The Philippine unit of US energy giant AES Corp. is set to construct battery storage facilities to help address the country’s power supply problems.

The facilities would store power from renewable energy such as solar and make this available for customers even when the main source is not available.

AES Philippines managing director and market business leader Neeraj Bhat said in a recent interview the company sees the opportunity to put up about 200 to 250 megawatts (MW) of battery energy storage systems (BESS) around the country.

“We’re looking at options across Luzon, Visayas and Mindanao,” he said. The company official said there is no specific breakdown for the capacity of BESS projects.

Based on estimates, Visayas and Mindanao need ancillary services or reserve power of about 80 MW each while Luzon requires about 400 MW.

“So roughly on those breakdowns is probably where we can play,” Bhat said.

Currently, AES Philippines is putting up a 40-MW battery storage in Kabankalan, Negros Occidental, the first of its kind in the country.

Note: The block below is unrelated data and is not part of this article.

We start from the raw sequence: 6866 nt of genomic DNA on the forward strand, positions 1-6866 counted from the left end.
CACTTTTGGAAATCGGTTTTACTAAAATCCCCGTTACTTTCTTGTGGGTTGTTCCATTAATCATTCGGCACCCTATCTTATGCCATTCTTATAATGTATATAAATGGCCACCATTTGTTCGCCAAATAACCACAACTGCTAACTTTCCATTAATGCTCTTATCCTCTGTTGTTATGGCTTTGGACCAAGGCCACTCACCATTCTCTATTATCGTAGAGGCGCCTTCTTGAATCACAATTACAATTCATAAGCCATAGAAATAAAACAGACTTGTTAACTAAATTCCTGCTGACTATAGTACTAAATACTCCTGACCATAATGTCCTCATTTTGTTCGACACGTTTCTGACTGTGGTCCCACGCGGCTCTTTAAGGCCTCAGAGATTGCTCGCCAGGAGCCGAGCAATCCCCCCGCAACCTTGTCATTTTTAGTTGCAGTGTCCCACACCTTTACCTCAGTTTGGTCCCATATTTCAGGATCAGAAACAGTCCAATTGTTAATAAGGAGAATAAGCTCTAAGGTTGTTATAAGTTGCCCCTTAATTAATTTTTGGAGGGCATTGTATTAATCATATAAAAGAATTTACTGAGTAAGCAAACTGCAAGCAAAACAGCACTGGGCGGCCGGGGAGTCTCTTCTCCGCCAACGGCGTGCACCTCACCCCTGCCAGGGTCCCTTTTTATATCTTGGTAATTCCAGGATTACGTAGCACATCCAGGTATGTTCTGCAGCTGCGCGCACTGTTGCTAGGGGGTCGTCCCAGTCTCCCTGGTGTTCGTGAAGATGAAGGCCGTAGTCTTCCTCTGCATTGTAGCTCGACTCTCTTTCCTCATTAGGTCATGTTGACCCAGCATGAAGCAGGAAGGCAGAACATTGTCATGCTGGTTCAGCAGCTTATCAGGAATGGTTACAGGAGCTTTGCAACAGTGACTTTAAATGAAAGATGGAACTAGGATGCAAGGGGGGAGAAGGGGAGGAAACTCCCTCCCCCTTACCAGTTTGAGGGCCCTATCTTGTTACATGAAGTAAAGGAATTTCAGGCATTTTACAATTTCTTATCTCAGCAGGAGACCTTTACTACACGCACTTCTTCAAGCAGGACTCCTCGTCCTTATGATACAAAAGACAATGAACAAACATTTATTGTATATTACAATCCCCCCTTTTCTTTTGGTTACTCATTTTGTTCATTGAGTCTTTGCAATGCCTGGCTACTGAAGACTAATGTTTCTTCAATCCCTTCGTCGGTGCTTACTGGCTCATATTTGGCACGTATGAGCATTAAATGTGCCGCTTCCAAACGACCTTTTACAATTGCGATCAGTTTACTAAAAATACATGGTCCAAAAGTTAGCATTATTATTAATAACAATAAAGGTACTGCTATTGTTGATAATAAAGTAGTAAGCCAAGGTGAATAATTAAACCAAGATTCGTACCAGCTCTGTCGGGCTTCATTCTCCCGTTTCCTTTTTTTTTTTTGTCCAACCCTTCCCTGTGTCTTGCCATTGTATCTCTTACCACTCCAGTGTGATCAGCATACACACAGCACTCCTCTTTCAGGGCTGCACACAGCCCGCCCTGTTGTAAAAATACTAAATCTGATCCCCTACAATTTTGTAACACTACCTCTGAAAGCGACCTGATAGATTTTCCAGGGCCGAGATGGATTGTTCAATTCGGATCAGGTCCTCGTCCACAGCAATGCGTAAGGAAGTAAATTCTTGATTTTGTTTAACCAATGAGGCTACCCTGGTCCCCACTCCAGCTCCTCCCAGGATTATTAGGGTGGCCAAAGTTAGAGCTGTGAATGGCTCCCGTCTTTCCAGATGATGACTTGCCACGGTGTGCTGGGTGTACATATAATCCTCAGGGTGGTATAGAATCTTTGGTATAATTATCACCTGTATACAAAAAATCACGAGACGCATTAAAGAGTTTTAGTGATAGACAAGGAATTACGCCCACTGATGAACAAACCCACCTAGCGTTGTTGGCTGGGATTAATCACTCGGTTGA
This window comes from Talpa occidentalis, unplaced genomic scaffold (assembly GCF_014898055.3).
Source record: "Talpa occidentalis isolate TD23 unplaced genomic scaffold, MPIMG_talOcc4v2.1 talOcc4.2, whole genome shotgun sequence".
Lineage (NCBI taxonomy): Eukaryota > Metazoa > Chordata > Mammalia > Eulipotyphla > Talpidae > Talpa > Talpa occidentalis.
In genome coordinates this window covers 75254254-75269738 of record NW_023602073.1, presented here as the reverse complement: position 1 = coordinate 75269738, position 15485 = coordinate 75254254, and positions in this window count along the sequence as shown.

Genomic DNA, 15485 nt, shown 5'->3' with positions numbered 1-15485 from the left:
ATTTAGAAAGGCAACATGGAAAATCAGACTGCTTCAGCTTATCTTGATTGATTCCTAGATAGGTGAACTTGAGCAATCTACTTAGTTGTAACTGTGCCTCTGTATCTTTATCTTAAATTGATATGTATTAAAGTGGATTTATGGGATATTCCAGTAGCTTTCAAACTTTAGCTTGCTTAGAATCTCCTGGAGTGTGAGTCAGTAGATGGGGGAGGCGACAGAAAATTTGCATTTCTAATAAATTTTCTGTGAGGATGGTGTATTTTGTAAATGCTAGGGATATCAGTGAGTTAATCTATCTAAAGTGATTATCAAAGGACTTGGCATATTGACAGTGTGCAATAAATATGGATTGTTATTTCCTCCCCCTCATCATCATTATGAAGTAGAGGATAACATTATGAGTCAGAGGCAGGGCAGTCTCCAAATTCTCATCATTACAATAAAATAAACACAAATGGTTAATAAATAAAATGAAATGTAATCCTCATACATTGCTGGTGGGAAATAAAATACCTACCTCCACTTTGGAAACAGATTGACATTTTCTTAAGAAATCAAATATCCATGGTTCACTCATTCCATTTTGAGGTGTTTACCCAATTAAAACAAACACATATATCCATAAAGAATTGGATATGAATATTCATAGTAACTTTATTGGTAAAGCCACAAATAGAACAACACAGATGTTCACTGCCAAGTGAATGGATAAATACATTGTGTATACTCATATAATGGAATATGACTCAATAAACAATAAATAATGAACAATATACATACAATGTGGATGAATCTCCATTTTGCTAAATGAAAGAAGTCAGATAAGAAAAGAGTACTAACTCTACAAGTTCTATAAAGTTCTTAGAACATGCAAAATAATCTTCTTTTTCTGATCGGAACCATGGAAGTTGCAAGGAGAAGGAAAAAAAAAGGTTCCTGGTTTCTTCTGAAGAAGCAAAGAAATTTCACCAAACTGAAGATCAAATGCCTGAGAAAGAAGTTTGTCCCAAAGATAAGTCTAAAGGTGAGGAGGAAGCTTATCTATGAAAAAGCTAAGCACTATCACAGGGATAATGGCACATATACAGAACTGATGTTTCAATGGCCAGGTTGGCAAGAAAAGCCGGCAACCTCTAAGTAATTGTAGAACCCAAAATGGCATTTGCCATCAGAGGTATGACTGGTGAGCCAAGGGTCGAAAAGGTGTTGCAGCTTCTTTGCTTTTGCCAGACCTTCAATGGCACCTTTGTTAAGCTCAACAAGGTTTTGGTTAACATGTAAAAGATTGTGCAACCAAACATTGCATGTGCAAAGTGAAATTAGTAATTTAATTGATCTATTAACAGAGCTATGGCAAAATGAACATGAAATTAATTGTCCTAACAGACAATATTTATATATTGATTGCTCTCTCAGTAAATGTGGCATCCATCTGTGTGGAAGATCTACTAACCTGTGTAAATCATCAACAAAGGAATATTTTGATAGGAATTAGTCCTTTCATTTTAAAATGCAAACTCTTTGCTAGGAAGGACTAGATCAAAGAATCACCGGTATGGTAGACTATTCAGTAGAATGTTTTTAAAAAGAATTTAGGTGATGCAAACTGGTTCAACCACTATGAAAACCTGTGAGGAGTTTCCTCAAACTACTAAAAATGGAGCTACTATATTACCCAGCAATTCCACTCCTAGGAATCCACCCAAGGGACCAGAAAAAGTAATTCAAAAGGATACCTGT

The company is waiting for the National Grid Corp. of the Philippines (NGCP) to provide  guidance on the ancillary service procurement agreement signed last year. NGCP is the country’s power grid operation.

“We’re in that scenario where we want to see and know what type of service we’re going to provide, under what terms before we make the investment,” Bhat said.

AES Philippines is undertaking the project through subsidiary AES Energy Storage.

The company is also building a 10-MW battery storage in its existing Masinloc coal plant in Zambales.

“That will be a smaller project at about 10 MW to help the needs in Luzon. Again, we’re kind of looking at NGCP for support on that as well,” he noted.

Currently, AES Philippines is spending P49.5 billion to expand the Masinloc coal plant.

The country has been pushing for the use of battery energy storage technology as a possible long-term solution to the country’s power woes.

In order for the technology to flourish in the country, Bhat said the regulatory leadership and grid operator support is needed to push these projects.

Recently, the Energy Regulatory Commission (ERC) came out with a circular classifying battery energy storage as a new source of ancillary services, frequency control ancillary services, particularly contingency reserve and secondary reserve.

(This news story is from Philstar Business)

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